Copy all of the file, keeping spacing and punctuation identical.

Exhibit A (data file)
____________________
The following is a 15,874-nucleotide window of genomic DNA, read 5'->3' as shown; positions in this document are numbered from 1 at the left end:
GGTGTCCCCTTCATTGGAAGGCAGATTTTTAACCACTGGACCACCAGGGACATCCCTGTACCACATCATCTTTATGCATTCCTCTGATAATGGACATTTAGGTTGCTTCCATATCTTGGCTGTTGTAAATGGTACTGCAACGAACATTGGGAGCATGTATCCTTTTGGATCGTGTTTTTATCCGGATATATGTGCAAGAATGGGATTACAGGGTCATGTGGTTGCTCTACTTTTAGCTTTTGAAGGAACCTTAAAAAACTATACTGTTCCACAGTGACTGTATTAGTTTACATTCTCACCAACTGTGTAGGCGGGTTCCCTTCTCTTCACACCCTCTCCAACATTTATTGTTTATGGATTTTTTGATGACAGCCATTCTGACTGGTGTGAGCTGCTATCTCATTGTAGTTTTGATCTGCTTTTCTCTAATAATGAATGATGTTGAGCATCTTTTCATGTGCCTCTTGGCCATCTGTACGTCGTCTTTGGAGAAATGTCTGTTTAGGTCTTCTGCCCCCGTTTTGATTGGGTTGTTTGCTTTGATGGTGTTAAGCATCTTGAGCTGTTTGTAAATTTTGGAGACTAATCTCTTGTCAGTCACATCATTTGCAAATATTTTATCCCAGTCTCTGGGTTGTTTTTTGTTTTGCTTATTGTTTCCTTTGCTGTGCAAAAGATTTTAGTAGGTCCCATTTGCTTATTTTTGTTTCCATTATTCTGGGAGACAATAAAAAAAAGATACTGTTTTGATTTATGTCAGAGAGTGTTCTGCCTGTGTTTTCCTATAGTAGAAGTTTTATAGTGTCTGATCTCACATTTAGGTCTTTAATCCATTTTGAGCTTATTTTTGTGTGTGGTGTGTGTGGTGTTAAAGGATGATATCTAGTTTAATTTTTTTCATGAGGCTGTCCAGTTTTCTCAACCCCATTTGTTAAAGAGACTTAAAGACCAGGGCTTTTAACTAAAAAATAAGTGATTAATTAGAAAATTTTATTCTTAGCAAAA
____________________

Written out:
The following is a 15,874-nucleotide window of genomic DNA, read 5'->3' as shown; positions in this document are numbered from 1 at the left end:
GGTGTCCCCTTCATTGGAAGGCAGATTTTTAACCACTGGACCACCAGGGACATCCCTGTACCACATCATCTTTATGCATTCCTCTGATAATGGACATTTAGGTTGCTTCCATATCTTGGCTGTTGTAAATGGTACTGCAACGAACATTGGGAGCATGTATCCTTTTGGATCGTGTTTTTATCCGGATATATGTGCAAGAATGGGATTACAGGGTCATGTGGTTGCTCTACTTTTAGCTTTTGAAGGAACCTTAAAAAACTATACTGTTCCACAGTGACTGTATTAGTTTACATTCTCACCAACTGTGTAGGCGGGTTCCCTTCTCTTCACACCCTCTCCAACATTTATTGTTTATGGATTTTTTGATGACAGCCATTCTGACTGGTGTGAGCTGCTATCTCATTGTAGTTTTGATCTGCTTTTCTCTAATAATGAATGATGTTGAGCATCTTTTCATGTGCCTCTTGGCCATCTGTACGTCGTCTTTGGAGAAATGTCTGTTTAGGTCTTCTGCCCCCGTTTTGATTGGGTTGTTTGCTTTGATGGTGTTAAGCATCTTGAGCTGTTTGTAAATTTTGGAGACTAATCTCTTGTCAGTCACATCATTTGCAAATATTTTATCCCAGTCTCTGGGTTGTTTTTTGTTTTGCTTATTGTTTCCTTTGCTGTGCAAAAGATTTTAGTAGGTCCCATTTGCTTATTTTTGTTTCCATTATTCTGGGAGACAATAAAAAAAAGATACTGTTTTGATTTATGTCAGAGAGTGTTCTGCCTGTGTTTTCCTATAGTAGAAGTTTTATAGTGTCTGATCTCACATTTAGGTCTTTAATCCATTTTGAGCTTATTTTTGTGTGTGGTGTGTGTGGTGTTAAAGGATGATATCTAGTTTAATTTTTTTCATGAGGCTGTCCAGTTTTCTCAACCCCATTTGTTAAAGAGACTTAAAGACCAGGGCTTTTAACTAAAAAATAAGTGATTAATTAGAAAATTTTATTCTTAGCAAAA